In general, most experts say that you should limit or completely ban technology in the day care setting. This is mostly due to the popular Montessori philosophy that young children need the opportunity to have concrete, meaningful experiences in the real world before applying their skills and knowledge to digital formats. However, with increasing touchscreen technology, younger children are finding it easy and intriguing to interact with tablets and smartphones. As a parent, it is important that you know your day care center's stance on technology and you have a plan for your child's interaction with technology.
Supplementing and Expanding Concrete Experiences With Technology
Often, technology is presented in a way that makes it sound completely bad for children. It is presented as something that takes a child away from the real world. However, there are many ways that technology can supplement and expand physical experiences without replacing them. For example, photography can be used to help a child explore basic geometry and interactive maps can supplement geography lessons from a young age.
If you send your child to a day care that uses technology, ask the teachers exactly how the technology is used. Make sure you select a school that uses technology to supplement traditional real world materials as opposed to replacing them altogether.
Limiting Exposure vs. Giving More Appealing Options
When many parents, child care providers, and pediatricians talk about limiting technology, they mentioning limiting screen time. The American Academy of Pediatrics suggests limiting entertainment based screen time to no more than two hours per day.
Instead of thinking about limiting your child's screen time, you may think about giving them other options that are more appealing than screen time. For instance, make sure that your child has access to activities that make them feel like an important, contributing member of the family. Often, younger children may choose physical activities over screen time on their own if they are given the freedom to participate in worthwhile activities. For example, at your child's day care center, there should be plenty of engaging activities such as puzzles and sensory materials to give your child alternatives to screen time.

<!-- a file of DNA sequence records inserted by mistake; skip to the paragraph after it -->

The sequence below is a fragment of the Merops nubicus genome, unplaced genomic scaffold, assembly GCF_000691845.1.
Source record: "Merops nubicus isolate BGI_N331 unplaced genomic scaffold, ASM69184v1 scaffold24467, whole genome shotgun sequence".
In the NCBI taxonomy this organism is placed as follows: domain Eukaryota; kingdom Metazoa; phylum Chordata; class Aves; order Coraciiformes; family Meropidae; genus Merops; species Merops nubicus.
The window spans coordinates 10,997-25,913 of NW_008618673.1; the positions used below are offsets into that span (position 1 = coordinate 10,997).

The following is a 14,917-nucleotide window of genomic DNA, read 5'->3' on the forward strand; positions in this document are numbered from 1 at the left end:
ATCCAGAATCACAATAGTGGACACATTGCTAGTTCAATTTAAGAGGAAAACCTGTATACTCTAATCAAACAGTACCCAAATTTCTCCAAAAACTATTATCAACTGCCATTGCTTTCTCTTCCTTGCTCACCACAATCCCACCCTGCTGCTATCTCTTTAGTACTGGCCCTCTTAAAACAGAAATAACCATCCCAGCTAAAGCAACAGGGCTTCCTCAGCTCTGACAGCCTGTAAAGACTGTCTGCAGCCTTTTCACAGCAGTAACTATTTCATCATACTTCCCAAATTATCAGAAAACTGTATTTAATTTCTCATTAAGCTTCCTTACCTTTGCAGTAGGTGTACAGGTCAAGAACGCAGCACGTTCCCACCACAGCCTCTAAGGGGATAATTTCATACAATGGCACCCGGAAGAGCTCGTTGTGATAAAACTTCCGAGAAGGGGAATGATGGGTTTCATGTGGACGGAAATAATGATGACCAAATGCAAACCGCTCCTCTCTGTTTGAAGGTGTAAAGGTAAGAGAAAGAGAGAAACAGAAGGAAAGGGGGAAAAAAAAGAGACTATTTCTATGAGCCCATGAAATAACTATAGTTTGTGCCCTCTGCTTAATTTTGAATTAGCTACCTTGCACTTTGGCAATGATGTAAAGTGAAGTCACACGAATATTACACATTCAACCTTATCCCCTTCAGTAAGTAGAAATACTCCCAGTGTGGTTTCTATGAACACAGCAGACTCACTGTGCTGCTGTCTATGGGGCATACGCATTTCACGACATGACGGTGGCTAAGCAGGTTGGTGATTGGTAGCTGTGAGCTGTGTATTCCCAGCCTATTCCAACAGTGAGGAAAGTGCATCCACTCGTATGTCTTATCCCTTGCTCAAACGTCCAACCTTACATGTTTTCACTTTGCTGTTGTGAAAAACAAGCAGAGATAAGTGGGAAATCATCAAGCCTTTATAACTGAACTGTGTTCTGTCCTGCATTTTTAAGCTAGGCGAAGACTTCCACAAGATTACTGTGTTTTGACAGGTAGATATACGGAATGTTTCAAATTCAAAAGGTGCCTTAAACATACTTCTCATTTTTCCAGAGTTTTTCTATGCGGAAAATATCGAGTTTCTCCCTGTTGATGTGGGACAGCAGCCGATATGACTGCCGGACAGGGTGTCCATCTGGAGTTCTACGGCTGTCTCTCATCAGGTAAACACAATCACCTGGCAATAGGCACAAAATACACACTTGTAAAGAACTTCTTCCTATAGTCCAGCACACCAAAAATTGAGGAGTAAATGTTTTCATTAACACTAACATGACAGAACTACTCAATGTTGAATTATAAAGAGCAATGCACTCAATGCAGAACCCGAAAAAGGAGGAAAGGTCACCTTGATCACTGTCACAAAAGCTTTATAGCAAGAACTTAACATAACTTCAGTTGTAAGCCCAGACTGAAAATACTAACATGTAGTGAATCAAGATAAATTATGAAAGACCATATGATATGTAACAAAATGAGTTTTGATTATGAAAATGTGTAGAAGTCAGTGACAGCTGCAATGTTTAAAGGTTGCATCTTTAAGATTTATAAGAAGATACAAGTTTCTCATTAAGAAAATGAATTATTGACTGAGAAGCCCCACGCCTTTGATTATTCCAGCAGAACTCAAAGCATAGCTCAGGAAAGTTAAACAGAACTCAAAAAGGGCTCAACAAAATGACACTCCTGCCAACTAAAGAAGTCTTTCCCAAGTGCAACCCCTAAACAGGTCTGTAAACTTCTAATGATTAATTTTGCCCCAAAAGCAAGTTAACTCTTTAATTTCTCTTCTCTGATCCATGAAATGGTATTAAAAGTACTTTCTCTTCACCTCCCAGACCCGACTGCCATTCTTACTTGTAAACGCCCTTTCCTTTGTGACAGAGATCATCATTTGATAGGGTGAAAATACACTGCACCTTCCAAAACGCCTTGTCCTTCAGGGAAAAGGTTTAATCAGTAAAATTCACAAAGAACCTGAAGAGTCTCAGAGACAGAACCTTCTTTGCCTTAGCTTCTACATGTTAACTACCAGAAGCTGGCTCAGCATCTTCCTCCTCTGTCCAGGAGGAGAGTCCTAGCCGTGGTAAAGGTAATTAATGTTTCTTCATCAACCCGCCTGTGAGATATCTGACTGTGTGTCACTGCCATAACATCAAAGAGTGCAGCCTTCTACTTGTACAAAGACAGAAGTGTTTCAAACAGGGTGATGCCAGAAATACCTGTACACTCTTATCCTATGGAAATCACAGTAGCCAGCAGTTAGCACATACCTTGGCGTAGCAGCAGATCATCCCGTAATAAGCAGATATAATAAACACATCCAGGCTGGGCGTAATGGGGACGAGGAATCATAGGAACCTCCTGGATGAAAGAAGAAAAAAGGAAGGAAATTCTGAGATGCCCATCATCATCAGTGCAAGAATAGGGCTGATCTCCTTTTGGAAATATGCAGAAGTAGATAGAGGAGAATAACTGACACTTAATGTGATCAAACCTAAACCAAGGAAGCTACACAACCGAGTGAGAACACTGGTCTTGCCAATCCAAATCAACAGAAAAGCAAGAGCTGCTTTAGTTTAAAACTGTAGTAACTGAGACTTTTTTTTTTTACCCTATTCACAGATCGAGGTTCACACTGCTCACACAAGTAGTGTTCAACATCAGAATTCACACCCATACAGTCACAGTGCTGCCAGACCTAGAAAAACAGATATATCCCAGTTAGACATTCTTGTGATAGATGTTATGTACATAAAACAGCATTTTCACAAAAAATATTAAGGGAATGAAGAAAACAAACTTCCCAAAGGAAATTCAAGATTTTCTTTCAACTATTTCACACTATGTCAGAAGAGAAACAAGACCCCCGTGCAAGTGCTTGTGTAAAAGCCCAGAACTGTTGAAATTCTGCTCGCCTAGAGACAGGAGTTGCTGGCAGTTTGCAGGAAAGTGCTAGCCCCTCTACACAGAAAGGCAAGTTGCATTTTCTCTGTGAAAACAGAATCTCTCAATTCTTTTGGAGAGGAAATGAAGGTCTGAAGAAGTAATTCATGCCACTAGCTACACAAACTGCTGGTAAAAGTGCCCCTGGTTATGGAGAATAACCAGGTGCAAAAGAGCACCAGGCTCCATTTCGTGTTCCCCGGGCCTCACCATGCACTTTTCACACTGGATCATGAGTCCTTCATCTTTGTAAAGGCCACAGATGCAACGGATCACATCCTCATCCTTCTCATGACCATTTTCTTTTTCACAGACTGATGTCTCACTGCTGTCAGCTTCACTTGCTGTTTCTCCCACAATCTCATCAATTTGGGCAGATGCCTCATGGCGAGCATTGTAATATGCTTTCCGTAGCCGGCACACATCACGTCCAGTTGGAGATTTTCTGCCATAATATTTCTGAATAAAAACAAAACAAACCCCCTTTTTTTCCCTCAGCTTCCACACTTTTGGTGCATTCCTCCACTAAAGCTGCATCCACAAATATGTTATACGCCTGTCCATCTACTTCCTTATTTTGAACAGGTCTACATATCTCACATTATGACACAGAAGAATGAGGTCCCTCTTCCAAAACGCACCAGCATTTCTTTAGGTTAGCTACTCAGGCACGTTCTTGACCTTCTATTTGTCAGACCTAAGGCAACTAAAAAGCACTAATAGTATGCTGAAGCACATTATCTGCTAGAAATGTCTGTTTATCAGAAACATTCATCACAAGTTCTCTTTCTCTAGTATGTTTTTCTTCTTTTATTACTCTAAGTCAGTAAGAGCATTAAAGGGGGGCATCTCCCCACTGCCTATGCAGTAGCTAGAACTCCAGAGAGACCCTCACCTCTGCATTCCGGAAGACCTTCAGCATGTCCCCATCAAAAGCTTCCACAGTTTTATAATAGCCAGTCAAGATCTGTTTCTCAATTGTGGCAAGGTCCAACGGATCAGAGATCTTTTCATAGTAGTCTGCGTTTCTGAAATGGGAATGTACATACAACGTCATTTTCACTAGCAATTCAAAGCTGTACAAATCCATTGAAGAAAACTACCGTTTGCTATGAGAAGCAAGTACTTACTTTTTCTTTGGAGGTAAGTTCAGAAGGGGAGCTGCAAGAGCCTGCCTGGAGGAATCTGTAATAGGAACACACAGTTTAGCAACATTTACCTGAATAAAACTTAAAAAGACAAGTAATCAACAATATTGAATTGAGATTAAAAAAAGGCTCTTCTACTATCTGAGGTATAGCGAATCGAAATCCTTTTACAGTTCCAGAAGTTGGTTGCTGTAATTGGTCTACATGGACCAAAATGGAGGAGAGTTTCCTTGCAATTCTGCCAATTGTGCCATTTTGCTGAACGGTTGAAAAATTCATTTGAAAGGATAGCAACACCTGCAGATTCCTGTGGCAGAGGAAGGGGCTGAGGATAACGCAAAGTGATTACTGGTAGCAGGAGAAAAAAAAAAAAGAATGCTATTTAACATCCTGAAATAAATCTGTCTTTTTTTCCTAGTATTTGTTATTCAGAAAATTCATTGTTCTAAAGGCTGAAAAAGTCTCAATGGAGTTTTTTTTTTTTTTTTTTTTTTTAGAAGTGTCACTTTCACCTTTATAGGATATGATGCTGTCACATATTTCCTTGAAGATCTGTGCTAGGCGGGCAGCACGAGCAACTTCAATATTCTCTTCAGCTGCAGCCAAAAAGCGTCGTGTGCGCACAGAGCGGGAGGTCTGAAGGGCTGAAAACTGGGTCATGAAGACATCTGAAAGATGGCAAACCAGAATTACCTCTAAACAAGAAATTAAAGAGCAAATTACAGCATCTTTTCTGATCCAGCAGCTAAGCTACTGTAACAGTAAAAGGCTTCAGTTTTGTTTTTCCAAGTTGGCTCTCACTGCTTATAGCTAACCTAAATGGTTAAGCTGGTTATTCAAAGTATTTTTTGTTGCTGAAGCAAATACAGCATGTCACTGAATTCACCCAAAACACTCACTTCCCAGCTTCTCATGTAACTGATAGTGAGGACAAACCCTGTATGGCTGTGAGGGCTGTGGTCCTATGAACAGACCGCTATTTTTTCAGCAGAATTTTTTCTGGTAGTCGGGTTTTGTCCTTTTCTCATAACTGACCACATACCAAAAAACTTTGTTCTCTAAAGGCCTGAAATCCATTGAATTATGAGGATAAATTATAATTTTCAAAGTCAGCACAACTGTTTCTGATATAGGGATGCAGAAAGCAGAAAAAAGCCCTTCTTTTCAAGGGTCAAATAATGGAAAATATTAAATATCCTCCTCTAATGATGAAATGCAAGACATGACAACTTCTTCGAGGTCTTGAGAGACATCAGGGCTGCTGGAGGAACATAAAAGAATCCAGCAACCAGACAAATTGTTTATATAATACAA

Balancing Home and Day Care Philosophies
Whatever technology philosophy you adopt, you need to make sure that it aligns with your day care's philosophy. For example, if your day care decides to adopt some technology in the classroom, you may need to limit screen time at home. If your child has access to a smart phone or tablet at home, you may want to talk to their day care provider about ways you supplement activities with technology as opposed to allowing your child to passively use the device.
Setting Appropriate Examples
Young children enjoy emulating adults. In a Montessori classroom, this usually involves kitchen activities such as preparing snacks and getting their own water. However, the way you act at home will greatly affect how your child wants to interact with the world. If you spend the majority of your time passively using screened devices, your child will want to emulate this behavior. You can set an example by finding interactive ways to use your technology to enhance your real life experience.
Honoring the Child-led Method
One of the main components of the Montessori method is allowing a child to explore their individual interests at their own pace. In a world saturated with technology, it is difficult to imagine a child who is not curious about screened devices. Rather than stifle their creativity, you should explore healthy ways to allow them to explore and use technology. This may involve finding a Montessori school that has a liberal technology policy.
Balancing the use of technology can be difficult for parents. It is important to communicate with your day care provider and create a plan that allows your child to get the most out of their experiences with technology.